Each month I will describe sights of interest in the night skies of South Carolina. These sights will be broken down into three sections; what you can see with the naked eye, with binoculars, and with a small telescope. The best time to view the night sky is at and around the times when the Moon is not visible, what is known as a New Moon; which will occur this month on September 15th. For September, your best viewing nights will be from September 6th to the 20th. The Star chart below is set for Florence, SC on September 15th at 10 pm.
Curiosity Arrives at Mars:
I hope some of you stayed up until 1am on August 6th to be a part of the Curiosity Mission. The TV news coverage was not the best way to see this event; however, the live Internet stream from the Jet Propulsion Laboratory was excellent.
So Curiosity succeeded in making an amazing soft landing on Mars, and from this month on, for at least two years, the Curiosity rover will move across the Martian landscape looking for signs of possible ancient life forms. Below is an image taken by Curiosity showing the distant mountains it will be visiting later this year.
Other amazing photos were taken by some of our satellites, which are orbiting Mars. Below is a photo showing Curiosity and the locations of other parts of the landing craft.
Finally, an unbelievable photo taken by one of our Martian satellites just after the parachute opened on the Curiosity lander.
As readers of my column, you must be amateur astronomers, or at least have some interest in astronomy. Imagine that you set up your telescope, click Neptune on a little controller, wait a few moments, and then look through your scope at the planet Neptune. You can buy telescopes that will do this for you; they are called GoTo telescopes. Although you can find any object in the sky, you will not learn the constellations or star names along the way. The only way to become an accomplished amateur astronomer is to use charts or computer star chart programs to help you find your way around the night sky. The method that is used to locate planets, galaxies and other deep sky objects is called star hopping.
This month let’s use the star hopping method to locate the planet Uranus with a pair of binoculars. The first image below is quite cluttered, so allow me to walk you through it. This image was taken from the Starry Night astronomy program, and shows the night sky on September 20th at 10 pm, looking east. To begin the star hopping method, you always first use your naked eye to locate an easy constellation or asterism, and then move your eyes toward your target of choice, in this case, the planet Uranus. For this search, the easiest object to begin your hopping is the constellation Cassiopeia in the upper left of the image below. Next move your eyes down and to the right to locate the center of the constellation Pegasus, which is the asterism, the Great Square. Now move your eyes below and to the right the Great Square and try to locate the circular asterism in the constellation of Pisces, known as the Pisces Circlet. Notice that the image below shows the positions of the planets Uranus and Neptune. I chose Uranus, because it is closer than Neptune, and therefore brighter.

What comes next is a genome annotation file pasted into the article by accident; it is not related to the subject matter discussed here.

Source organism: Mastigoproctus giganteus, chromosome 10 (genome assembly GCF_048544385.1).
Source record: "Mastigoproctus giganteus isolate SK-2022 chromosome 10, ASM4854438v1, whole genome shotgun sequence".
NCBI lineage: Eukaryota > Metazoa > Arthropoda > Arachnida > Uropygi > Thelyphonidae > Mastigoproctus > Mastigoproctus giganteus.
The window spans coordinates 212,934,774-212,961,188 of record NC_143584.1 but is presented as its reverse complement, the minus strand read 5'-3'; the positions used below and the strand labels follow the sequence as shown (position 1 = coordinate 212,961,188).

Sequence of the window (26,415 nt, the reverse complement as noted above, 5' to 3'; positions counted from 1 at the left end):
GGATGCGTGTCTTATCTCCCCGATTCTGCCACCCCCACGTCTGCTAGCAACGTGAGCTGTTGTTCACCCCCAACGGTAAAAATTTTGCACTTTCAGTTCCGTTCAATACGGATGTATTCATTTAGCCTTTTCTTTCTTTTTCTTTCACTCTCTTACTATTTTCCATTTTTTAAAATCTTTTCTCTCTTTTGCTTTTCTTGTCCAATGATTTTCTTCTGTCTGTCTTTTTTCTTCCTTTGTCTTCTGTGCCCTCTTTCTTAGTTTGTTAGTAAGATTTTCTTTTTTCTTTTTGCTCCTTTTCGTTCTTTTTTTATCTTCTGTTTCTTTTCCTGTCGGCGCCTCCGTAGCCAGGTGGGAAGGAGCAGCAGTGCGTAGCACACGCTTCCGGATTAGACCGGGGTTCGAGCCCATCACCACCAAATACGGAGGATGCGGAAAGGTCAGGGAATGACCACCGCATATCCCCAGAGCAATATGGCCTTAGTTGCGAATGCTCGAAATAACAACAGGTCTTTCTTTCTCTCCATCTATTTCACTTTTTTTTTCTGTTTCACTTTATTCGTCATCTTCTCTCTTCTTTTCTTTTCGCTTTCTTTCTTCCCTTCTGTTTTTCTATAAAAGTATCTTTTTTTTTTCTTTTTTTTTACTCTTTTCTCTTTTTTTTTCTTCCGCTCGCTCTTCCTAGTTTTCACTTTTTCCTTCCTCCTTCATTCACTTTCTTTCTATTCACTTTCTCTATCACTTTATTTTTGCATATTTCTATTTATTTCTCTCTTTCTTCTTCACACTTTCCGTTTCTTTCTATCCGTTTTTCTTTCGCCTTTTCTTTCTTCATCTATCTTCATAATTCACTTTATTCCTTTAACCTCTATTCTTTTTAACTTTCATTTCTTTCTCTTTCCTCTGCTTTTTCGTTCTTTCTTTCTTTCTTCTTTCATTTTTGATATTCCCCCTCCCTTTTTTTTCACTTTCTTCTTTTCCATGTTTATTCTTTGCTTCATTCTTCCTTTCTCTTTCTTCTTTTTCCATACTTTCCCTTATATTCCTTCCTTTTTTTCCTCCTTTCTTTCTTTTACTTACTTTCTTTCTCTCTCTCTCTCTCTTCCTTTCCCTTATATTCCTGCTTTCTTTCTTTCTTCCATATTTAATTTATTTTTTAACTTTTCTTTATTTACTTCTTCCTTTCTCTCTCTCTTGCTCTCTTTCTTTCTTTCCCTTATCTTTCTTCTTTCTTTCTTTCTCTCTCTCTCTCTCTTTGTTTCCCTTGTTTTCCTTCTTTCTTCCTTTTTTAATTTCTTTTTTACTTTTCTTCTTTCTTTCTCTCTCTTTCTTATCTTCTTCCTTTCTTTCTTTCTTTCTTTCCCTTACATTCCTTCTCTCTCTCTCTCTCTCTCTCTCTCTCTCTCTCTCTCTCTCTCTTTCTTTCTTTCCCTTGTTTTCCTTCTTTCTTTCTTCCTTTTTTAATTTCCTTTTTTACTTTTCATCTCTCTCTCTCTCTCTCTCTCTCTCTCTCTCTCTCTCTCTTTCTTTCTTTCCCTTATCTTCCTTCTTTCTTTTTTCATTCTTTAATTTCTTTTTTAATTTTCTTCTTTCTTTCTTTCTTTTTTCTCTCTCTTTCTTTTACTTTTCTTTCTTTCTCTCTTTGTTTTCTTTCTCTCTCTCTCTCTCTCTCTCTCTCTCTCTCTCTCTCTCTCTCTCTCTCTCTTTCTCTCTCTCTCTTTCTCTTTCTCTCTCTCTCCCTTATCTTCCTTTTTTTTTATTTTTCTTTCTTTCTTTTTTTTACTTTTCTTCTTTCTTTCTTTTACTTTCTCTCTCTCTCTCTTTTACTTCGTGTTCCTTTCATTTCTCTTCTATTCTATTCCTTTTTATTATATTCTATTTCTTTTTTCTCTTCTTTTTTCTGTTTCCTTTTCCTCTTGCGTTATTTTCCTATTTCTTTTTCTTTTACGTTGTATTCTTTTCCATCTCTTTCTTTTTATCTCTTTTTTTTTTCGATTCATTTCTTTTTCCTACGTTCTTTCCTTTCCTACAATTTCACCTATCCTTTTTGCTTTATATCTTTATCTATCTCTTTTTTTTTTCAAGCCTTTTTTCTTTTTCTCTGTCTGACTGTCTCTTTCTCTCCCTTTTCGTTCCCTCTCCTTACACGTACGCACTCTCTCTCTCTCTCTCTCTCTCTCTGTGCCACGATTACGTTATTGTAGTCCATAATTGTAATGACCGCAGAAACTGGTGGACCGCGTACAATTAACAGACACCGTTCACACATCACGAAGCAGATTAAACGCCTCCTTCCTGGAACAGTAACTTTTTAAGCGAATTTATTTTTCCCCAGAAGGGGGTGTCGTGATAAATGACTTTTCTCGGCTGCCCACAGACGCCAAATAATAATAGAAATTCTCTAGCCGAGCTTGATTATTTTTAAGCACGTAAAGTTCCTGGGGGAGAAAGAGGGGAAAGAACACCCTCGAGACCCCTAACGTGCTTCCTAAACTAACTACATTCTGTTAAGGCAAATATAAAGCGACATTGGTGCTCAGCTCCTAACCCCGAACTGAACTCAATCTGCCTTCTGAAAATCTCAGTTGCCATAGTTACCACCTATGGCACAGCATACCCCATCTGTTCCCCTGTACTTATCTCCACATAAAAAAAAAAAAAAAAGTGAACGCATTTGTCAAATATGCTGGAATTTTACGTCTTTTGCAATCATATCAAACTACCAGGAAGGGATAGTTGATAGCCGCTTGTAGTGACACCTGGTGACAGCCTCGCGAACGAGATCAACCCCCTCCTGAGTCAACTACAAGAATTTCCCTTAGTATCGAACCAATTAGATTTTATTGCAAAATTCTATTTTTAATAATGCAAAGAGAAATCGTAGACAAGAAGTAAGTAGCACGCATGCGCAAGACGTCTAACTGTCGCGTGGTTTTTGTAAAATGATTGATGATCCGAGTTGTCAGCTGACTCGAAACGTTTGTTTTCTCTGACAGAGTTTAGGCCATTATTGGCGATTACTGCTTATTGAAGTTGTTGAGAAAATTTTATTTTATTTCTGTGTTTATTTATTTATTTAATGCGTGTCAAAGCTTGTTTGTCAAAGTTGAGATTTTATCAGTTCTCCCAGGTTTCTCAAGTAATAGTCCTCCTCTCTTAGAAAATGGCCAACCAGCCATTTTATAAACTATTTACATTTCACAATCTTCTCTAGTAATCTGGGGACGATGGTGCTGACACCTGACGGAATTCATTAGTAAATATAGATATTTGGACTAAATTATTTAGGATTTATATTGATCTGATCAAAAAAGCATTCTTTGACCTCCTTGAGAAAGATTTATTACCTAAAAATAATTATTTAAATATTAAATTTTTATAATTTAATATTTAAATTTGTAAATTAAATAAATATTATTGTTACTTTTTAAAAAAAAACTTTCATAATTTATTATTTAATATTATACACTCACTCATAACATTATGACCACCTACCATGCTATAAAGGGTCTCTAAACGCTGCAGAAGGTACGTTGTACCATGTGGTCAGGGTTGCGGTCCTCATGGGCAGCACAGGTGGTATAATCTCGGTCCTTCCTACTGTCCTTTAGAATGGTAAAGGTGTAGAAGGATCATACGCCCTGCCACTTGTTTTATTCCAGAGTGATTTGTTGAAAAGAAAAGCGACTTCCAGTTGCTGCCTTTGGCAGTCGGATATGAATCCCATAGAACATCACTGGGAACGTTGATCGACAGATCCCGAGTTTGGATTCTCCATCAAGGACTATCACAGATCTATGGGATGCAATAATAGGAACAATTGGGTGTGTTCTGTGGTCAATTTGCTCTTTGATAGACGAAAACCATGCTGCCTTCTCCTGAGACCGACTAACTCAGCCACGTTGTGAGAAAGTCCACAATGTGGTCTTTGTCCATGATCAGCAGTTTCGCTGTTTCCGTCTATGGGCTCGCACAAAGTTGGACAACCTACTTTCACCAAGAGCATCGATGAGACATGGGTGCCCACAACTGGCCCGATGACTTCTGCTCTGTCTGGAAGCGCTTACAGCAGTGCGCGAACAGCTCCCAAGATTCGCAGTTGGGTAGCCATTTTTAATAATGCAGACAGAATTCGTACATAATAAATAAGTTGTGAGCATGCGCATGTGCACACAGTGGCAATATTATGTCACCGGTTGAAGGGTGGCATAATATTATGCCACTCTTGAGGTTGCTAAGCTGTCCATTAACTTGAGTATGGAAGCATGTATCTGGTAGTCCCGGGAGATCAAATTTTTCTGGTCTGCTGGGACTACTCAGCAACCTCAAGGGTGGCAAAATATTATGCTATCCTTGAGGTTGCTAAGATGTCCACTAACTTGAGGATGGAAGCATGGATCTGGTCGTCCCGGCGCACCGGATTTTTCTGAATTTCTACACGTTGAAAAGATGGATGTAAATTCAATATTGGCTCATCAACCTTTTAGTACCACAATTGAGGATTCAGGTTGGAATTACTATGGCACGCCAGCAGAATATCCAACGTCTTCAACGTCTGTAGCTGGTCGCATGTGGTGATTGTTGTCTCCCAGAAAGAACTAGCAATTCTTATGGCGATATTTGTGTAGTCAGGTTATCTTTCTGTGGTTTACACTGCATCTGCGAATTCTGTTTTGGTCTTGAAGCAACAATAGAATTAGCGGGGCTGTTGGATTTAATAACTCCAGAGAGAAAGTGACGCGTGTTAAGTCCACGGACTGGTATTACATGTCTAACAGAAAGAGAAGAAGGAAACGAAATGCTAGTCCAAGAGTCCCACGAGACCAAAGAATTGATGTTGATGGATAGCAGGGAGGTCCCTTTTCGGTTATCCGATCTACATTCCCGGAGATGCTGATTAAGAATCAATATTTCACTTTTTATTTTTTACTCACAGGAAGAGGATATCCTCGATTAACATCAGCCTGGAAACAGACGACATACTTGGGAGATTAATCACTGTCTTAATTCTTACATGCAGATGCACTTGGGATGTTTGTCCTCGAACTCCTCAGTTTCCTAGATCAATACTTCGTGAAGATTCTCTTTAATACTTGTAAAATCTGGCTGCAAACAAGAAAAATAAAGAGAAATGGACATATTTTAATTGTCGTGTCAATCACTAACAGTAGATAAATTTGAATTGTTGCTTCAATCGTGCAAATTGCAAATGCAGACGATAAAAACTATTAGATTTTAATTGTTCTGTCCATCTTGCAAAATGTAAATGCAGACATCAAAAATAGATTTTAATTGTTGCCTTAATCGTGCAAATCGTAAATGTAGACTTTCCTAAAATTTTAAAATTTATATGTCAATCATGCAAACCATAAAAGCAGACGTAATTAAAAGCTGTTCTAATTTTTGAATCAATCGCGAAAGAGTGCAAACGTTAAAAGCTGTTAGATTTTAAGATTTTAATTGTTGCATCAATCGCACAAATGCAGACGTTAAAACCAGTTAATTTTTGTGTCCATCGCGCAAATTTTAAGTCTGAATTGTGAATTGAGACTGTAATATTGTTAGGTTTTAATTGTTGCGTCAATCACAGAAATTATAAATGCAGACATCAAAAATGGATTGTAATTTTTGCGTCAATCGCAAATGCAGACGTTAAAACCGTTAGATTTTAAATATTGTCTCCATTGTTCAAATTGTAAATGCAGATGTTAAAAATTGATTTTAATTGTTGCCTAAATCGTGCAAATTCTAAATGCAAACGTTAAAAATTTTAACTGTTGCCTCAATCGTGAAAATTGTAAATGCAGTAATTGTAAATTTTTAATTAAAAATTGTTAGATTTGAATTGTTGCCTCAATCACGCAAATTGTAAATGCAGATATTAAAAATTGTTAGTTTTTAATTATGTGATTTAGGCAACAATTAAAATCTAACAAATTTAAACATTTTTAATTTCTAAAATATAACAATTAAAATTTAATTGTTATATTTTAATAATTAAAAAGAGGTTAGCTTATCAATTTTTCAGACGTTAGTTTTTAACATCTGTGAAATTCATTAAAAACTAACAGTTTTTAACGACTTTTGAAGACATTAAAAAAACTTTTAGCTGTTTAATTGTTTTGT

Now it is time to switch to your binoculars. For this activity, I am using 7 X 50 mm binoculars. Note in the image the red circle around the Pisces Circlet. This red circle represents the field of view seen through your binoculars. It is interesting that the Circlet just fits inside the binocular field of view.
Next find the Circlet with your binoculars; it should look like the image below.
Note to the left of the Circlet the arrow points to a star with the prosaic name of Omega Piscium. Now “hop” over to that star and place it so it is located at 12 o’clock in your field of view (always imagine your field of view as the face of a clock). You should now see the image below.
Now notice at the 5:30 position there are two pairs of stars nicely lined up. Now move your binocular field of view so these two pairs of stars are near the two o’clock position; you should now see the image below.
Now in the exact center of your field of view is the planet Uranus, just to the left of a small white star. If the skies are clear and dark, you may be able to see the blue color of the planet.
Star hopping is a little more difficult with your telescope, but I use a simple trick to make it easy. It requires a green laser. First I set up the telescope at its lowest power, and aim it in the general direction of Uranus. Next I place the laser in one of my hands that is holding the binoculars. I then find the planet Uranus with my binoculars, turn on the green laser, and point it at the planet while still looking through the binoculars, and then someone else turns the telescope until they see the laser beam. As soon as they see the beam, I turn off the laser; works great!
Naked Eye Sights: Enjoy the summer Milky Way and the summer constellations as they slowly set this month.
Binocular Sights (7 to 10 power): Try to locate Uranus with your binoculars, using the information given above. Next try to locate Neptune this month using binoculars, star charts and star hopping (not an easy task due to the lack of easy to find constellations or asterisms).
Telescope Sights (60-100mm): Try to see Uranus as a blue disk with your telescope. If possible, use the binocular/green laser method to find the planet.